Helen Hoang, whose 2018 novel The Kiss Quotient was a breakout hit, is back with The Bride Test, about a young Vietnamese American man who has trouble expressing his emotions and the mixed-race Vietnamese woman who’s determined to help him love again. James Gregor’s Going Dutch is another fun romp, a very millennial take on modern dating for a young gay grad student named Richard living in New York. For a slightly grimmer portrayal of the dating scene — we’re talking postdivorce and middle-aged — check out Taffy Brodesser-Akner’s biting, hilarious Fleishman Is in Trouble.

And if you loved last year’s Conversations With Friends, you’ll love Sally Rooney’s latest novel, Normal People, (also set to be a series on Hulu) about two childhood friends, Marianne and Connell, who end up at the prestigious Trinity College in Dublin and are clearly into each other, though hijinks ensue.


For long plane rides

Namwali Serpell’s The Old Drift is an epic page-turner that fuses magical realism and sci-fi together for an utterly engrossing, centuries-spanning Zambian epic. Other solid page-turners: Margaret Atwood’s Handmaid’s Tale sequel, The Testaments, and Ta-Nehisi Coates’s debut novel, The Water Dancer. And if you want to win, like, an Olympic medal for long reads, check out Lucy Ellmann’s Ducks, Newburyport, which clocks in at a whopping 1,000 pages and has been dubbed the Infinite Jest of our age.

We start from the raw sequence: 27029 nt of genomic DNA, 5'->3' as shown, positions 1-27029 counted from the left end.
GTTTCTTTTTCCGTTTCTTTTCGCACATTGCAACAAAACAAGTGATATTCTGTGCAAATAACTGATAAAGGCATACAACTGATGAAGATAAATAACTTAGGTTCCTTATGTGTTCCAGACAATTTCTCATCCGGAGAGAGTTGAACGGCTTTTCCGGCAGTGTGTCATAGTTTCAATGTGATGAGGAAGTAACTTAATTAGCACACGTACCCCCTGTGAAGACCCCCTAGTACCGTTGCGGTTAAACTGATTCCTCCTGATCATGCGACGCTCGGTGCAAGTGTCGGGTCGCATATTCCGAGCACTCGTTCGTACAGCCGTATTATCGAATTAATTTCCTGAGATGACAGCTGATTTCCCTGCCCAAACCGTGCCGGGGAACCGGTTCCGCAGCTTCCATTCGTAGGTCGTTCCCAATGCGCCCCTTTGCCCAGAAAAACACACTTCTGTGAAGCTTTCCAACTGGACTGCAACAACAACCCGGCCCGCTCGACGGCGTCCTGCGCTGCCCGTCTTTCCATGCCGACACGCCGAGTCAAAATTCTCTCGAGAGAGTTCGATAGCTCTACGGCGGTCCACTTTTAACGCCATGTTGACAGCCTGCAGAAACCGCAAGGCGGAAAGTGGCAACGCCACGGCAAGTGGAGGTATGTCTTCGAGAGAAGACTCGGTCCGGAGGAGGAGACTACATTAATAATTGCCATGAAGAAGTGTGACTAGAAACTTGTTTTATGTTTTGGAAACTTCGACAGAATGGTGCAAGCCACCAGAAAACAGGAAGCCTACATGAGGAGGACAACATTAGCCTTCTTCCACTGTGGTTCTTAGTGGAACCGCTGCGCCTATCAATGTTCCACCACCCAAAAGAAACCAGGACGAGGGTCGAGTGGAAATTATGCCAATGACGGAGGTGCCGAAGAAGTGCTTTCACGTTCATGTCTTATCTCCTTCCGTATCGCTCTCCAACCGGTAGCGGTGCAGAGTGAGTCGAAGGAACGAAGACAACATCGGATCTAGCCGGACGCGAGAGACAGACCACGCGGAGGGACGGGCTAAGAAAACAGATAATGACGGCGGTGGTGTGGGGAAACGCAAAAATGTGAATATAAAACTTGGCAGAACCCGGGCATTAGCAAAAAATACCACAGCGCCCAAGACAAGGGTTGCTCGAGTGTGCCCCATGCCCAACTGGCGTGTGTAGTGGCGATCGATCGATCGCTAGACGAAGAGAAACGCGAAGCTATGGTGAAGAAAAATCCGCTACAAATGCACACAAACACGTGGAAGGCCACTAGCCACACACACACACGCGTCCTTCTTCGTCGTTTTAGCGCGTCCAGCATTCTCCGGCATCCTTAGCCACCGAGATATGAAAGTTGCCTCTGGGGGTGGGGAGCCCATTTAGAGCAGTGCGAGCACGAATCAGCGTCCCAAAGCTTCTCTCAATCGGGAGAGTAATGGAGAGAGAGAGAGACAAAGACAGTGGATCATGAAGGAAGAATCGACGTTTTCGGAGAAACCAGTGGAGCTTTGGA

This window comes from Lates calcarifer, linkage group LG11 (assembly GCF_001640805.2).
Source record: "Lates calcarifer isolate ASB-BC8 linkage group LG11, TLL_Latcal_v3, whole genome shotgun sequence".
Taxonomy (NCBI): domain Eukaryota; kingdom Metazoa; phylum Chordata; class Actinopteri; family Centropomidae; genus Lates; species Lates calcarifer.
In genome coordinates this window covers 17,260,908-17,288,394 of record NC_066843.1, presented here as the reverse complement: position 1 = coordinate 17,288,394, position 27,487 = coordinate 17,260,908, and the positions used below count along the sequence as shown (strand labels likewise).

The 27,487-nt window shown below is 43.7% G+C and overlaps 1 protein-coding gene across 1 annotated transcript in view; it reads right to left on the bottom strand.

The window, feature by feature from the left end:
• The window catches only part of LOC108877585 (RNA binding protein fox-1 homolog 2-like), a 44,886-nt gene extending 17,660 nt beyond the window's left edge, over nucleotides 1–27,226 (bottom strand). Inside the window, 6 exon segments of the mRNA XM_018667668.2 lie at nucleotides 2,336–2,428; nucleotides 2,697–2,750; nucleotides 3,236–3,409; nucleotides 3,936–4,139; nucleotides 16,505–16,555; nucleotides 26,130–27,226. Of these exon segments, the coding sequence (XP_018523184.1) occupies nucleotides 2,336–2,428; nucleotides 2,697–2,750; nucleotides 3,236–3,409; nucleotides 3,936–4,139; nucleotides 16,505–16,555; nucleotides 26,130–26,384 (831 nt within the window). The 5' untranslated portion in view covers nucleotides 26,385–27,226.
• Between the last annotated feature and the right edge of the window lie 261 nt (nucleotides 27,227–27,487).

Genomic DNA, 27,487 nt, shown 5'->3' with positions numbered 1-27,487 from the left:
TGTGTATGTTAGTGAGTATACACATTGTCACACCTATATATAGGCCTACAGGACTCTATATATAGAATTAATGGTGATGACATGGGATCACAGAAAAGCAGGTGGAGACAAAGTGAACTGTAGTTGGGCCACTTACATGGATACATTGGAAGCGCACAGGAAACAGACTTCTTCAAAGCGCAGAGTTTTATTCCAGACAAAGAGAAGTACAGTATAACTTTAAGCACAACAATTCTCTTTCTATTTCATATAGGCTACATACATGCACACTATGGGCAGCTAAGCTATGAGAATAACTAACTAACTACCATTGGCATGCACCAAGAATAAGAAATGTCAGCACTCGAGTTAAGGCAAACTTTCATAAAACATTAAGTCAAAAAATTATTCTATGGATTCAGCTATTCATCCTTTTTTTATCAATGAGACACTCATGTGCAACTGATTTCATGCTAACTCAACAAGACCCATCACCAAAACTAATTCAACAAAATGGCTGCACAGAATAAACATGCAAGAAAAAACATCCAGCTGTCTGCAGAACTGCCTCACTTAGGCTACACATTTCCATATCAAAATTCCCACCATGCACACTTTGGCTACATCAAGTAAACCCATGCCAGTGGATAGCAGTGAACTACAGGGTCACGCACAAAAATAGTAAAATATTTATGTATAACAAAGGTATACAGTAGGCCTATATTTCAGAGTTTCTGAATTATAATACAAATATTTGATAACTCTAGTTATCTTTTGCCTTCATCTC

Something super short

The good folks at Canadian-based publisher Biblioasis have whipped up some adorably cute classic Christmas ghost stories with signature illustrations. Read Daphne du Maurier’s The Apple Tree or Elizabeth Gaskell’s The Old Nurse’s Story as if they’re brand new. Morgan Parker’s Magical Negro is another good buy. Her funny, moving poems are a wonderful ode to black womanhood. Also to consider: Imani Perry’s Breathe: A Letter to My Sons — a great addition to the epistolary memoir. Changing tacks, somewhat, you might also want to get Avidly Reads Board Games by Eric Thurm, a short little ditty put out by New York University Press that looks at the history of board games. And Mary Gaitskill’s novella, This Is Pleasure — a trenchant, nuanced take on #MeToo that was first published in the New Yorker — is worth acquiring too.


For people who really, really love Keanu Reeves (which is to say, all of us)

Illustrations by Ben Kothe / BuzzFeed News